Trial & Errors by Jonah Lehrer
Oh we're a tragically short sighted species. We invent meaning and dwell on facts while the Truth is all around us. Our fictions have served us well, landing us on the moon, splitting atoms, harnessing electricity, but the vast majority of us believe in these things rather than recognizing our limited understanding of them; precious few recognize the huge distance between whatever reality may be and our crude thoughts on it.
We are like moles, blind to what is around us, feeling our way along with our weak senses, trying to make sense of the phenomena we bump into. We crudely describe the book in our hands because we perceive photons bouncing off it, giving it shape and colour in our eyes. We think the seeing and touching of the book is the book itself, it isn't. On a fundamental level our intelligence is removed from the reality in which it is suspended. This offers us a wonderful imaginative freedom, but also creates a perilous relationship between our being and what we perceive as our place in the universe.
When the stories we invent about the world around us roughly approximate Truth, we are able to stumble forward, creating light in the dark. Unfortunately these successes feed our egos, provoking us into believing that our understandings are Truth. Our rough approximations have allowed us to advance in technology, but the vast majority of us use it in ignorance, not even understanding the rough approximations, let alone the galactic distances between our minds and the Truth they inhabit.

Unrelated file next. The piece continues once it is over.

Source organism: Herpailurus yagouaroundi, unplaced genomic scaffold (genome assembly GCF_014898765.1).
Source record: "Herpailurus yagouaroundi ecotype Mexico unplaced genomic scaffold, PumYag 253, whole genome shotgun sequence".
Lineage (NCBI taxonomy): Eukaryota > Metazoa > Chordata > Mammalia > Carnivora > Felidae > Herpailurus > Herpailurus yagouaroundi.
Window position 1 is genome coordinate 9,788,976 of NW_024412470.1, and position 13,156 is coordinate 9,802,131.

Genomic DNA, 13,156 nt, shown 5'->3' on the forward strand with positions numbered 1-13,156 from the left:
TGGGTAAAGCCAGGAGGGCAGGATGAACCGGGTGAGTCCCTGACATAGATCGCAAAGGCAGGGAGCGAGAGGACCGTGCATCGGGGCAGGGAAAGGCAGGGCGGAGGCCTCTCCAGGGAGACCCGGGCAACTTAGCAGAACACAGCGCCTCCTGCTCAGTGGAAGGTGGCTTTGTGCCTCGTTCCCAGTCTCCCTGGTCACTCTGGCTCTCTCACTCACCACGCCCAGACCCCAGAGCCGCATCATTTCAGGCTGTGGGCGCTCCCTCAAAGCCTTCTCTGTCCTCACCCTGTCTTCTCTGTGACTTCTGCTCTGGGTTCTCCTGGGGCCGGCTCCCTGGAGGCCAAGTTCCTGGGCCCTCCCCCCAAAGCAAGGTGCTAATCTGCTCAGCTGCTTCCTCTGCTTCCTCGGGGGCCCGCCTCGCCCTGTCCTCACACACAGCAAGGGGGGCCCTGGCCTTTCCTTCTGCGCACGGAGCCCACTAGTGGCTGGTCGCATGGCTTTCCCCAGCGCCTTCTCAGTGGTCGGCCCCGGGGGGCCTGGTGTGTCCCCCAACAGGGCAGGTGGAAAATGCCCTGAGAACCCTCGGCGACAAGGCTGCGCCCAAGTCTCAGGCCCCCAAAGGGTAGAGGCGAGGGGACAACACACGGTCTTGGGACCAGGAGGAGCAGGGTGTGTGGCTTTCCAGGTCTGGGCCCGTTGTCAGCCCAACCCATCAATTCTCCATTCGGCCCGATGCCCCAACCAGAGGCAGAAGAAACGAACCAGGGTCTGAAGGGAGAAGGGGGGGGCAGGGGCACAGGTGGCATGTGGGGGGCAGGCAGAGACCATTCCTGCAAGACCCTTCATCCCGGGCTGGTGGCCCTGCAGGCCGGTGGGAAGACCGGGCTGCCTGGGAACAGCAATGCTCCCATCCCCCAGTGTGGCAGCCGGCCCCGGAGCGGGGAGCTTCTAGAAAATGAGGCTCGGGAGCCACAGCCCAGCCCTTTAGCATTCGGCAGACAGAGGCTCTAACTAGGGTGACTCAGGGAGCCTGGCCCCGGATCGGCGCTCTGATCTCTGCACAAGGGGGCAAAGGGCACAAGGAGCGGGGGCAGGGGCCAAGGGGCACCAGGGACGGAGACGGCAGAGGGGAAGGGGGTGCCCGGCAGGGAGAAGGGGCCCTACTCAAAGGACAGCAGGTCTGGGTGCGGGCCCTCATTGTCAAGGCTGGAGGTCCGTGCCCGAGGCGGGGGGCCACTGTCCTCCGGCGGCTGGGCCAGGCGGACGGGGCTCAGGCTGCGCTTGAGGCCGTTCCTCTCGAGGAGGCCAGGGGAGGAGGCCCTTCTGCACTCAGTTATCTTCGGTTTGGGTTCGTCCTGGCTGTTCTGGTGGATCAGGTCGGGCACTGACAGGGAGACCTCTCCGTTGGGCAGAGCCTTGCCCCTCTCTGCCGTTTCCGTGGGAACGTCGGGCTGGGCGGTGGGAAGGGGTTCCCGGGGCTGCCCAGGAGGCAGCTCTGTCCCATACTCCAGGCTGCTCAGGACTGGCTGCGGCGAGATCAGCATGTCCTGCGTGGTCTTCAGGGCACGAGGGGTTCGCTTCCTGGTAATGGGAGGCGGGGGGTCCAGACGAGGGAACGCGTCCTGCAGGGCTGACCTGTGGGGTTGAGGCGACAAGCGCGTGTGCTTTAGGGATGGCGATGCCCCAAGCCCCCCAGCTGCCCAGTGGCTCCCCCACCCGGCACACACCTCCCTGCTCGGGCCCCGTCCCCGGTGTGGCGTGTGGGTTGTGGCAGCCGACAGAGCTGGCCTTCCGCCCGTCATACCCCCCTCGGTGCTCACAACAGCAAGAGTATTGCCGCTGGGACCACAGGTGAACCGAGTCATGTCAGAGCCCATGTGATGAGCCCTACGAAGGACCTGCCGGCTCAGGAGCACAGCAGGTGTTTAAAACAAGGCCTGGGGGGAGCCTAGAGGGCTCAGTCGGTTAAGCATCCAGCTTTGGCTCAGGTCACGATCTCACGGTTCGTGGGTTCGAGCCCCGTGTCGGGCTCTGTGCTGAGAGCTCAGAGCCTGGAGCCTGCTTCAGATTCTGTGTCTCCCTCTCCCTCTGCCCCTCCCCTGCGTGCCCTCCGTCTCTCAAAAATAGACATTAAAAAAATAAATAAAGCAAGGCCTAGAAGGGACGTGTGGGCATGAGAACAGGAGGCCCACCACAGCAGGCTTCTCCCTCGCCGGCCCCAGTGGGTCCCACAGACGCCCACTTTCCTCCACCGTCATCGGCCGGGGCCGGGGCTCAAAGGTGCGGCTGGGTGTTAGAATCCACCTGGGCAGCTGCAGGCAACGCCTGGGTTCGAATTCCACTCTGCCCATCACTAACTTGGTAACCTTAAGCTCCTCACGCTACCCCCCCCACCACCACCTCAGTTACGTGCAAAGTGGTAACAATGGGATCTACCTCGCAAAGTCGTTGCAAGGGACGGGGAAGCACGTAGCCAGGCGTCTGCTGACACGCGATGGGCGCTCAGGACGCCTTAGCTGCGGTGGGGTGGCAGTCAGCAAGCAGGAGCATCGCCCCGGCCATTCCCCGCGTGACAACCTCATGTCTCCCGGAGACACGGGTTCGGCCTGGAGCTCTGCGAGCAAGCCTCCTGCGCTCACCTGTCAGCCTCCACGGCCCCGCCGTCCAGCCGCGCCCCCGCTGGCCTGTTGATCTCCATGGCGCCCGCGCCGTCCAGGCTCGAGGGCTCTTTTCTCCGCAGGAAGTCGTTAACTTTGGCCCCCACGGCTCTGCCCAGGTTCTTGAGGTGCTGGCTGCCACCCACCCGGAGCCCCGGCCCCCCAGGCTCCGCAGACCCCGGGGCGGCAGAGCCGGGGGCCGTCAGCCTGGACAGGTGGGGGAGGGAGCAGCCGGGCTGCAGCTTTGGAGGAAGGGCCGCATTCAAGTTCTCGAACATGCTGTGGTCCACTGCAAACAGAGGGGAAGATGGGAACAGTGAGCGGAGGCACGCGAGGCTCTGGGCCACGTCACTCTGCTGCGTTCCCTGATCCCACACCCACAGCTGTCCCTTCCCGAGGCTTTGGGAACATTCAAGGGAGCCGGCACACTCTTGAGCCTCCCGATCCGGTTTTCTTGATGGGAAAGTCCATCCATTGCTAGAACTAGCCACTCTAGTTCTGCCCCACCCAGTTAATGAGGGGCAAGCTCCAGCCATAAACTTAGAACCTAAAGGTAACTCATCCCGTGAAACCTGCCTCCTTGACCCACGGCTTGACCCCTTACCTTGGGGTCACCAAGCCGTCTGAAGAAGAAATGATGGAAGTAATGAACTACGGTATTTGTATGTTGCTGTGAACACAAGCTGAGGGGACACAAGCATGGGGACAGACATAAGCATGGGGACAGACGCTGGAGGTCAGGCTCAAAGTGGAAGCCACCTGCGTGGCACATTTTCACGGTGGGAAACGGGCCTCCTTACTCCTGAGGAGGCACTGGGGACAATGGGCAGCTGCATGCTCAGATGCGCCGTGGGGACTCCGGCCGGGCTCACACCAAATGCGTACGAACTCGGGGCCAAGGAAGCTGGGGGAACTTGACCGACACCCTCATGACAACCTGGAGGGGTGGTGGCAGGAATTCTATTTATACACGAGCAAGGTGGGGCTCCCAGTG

One of the most cunning stories we tell ourselves is that of causality. The result of anecdote, and such an old habit that most of us only see it as truth. Like other fictions of science, this one often approximates the unknowable, and regularly gives useful results. Conditioned to recognize this as Truth, we take it in as such; happy fictions for our distant minds.
We use technology to further remove us from this Truth, taking us into invented worlds and created moments, free of the complexity of the alien Truth we ourselves are a part of. Perhaps one day we will harness technology to allow us to comprehend Truth on its own terms, but it seems unlikely. We'd rather harness atoms and photons to move ourselves away from Truth and create more fictions. The majority treats technology as a distraction when it might be the key to realizing our place in the cosmos.